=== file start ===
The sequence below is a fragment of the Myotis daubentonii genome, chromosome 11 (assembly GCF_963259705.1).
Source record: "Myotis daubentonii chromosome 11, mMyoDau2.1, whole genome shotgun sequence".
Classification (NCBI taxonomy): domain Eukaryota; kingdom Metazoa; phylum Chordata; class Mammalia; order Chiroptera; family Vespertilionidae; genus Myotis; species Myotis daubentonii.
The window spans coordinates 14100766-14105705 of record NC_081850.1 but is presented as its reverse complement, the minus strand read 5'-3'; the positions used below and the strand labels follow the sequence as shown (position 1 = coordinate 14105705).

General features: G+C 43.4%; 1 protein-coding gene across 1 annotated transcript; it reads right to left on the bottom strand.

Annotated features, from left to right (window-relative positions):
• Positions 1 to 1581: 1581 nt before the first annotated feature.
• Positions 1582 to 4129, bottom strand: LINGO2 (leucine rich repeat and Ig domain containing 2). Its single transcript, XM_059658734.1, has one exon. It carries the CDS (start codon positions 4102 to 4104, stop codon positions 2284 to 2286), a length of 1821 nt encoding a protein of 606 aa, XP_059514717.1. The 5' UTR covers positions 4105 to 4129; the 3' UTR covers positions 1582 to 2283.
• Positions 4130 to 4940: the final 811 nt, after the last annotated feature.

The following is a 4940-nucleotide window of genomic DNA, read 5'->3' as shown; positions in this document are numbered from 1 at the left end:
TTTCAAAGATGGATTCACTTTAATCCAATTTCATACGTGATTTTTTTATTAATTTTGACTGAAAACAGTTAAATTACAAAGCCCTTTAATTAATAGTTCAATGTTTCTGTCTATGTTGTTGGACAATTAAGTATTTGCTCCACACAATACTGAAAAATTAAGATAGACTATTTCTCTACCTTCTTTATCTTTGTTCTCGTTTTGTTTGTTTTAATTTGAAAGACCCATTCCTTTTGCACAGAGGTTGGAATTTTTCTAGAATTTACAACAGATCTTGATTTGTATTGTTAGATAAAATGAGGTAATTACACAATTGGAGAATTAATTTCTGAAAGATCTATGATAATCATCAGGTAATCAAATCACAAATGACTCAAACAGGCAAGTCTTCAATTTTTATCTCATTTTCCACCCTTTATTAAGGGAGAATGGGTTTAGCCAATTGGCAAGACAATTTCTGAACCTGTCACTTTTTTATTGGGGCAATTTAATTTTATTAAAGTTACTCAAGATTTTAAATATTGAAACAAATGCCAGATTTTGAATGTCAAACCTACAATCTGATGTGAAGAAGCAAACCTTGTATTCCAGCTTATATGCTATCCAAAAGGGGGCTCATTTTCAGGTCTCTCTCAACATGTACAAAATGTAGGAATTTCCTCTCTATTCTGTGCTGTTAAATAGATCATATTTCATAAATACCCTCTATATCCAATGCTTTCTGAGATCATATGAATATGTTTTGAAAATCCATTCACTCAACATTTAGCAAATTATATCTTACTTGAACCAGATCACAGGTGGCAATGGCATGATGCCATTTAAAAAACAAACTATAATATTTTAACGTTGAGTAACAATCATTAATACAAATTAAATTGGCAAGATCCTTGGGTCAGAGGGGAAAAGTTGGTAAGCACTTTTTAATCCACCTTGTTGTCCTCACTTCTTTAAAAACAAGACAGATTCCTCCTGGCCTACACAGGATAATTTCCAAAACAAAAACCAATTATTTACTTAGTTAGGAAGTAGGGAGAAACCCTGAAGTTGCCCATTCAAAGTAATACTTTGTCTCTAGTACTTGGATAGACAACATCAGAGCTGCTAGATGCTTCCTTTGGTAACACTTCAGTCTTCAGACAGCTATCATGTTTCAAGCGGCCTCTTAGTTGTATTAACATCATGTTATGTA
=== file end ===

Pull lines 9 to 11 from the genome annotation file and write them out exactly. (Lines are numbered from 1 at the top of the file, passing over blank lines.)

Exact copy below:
• Positions 4130 to 4940: the final 811 nt, after the last annotated feature.

The following is a 4940-nucleotide window of genomic DNA, read 5'->3' as shown; positions in this document are numbered from 1 at the left end:
TTTCAAAGATGGATTCACTTTAATCCAATTTCATACGTGATTTTTTTATTAATTTTGACTGAAAACAGTTAAATTACAAAGCCCTTTAATTAATAGTTCAATGTTTCTGTCTATGTTGTTGGACAATTAAGTATTTGCTCCACACAATACTGAAAAATTAAGATAGACTATTTCTCTACCTTCTTTATCTTTGTTCTCGTTTTGTTTGTTTTAATTTGAAAGACCCATTCCTTTTGCACAGAGGTTGGAATTTTTCTAGAATTTACAACAGATCTTGATTTGTATTGTTAGATAAAATGAGGTAATTACACAATTGGAGAATTAATTTCTGAAAGATCTATGATAATCATCAGGTAATCAAATCACAAATGACTCAAACAGGCAAGTCTTCAATTTTTATCTCATTTTCCACCCTTTATTAAGGGAGAATGGGTTTAGCCAATTGGCAAGACAATTTCTGAACCTGTCACTTTTTTATTGGGGCAATTTAATTTTATTAAAGTTACTCAAGATTTTAAATATTGAAACAAATGCCAGATTTTGAATGTCAAACCTACAATCTGATGTGAAGAAGCAAACCTTGTATTCCAGCTTATATGCTATCCAAAAGGGGGCTCATTTTCAGGTCTCTCTCAACATGTACAAAATGTAGGAATTTCCTCTCTATTCTGTGCTGTTAAATAGATCATATTTCATAAATACCCTCTATATCCAATGCTTTCTGAGATCATATGAATATGTTTTGAAAATCCATTCACTCAACATTTAGCAAATTATATCTTACTTGAACCAGATCACAGGTGGCAATGGCATGATGCCATTTAAAAAACAAACTATAATATTTTAACGTTGAGTAACAATCATTAATACAAATTAAATTGGCAAGATCCTTGGGTCAGAGGGGAAAAGTTGGTAAGCACTTTTTAATCCACCTTGTTGTCCTCACTTCTTTAAAAACAAGACAGATTCCTCCTGGCCTACACAGGATAATTTCCAAAACAAAAACCAATTATTTACTTAGTTAGGAAGTAGGGAGAAACCCTGAAGTTGCCCATTCAAAGTAATACTTTGTCTCTAGTACTTGGATAGACAACATCAGAGCTGCTAGATGCTTCCTTTGGTAACACTTCAGTCTTCAGACAGCTATCATGTTTCAAGCGGCCTCTTAGTTGTATTAACATCATGTTATGTA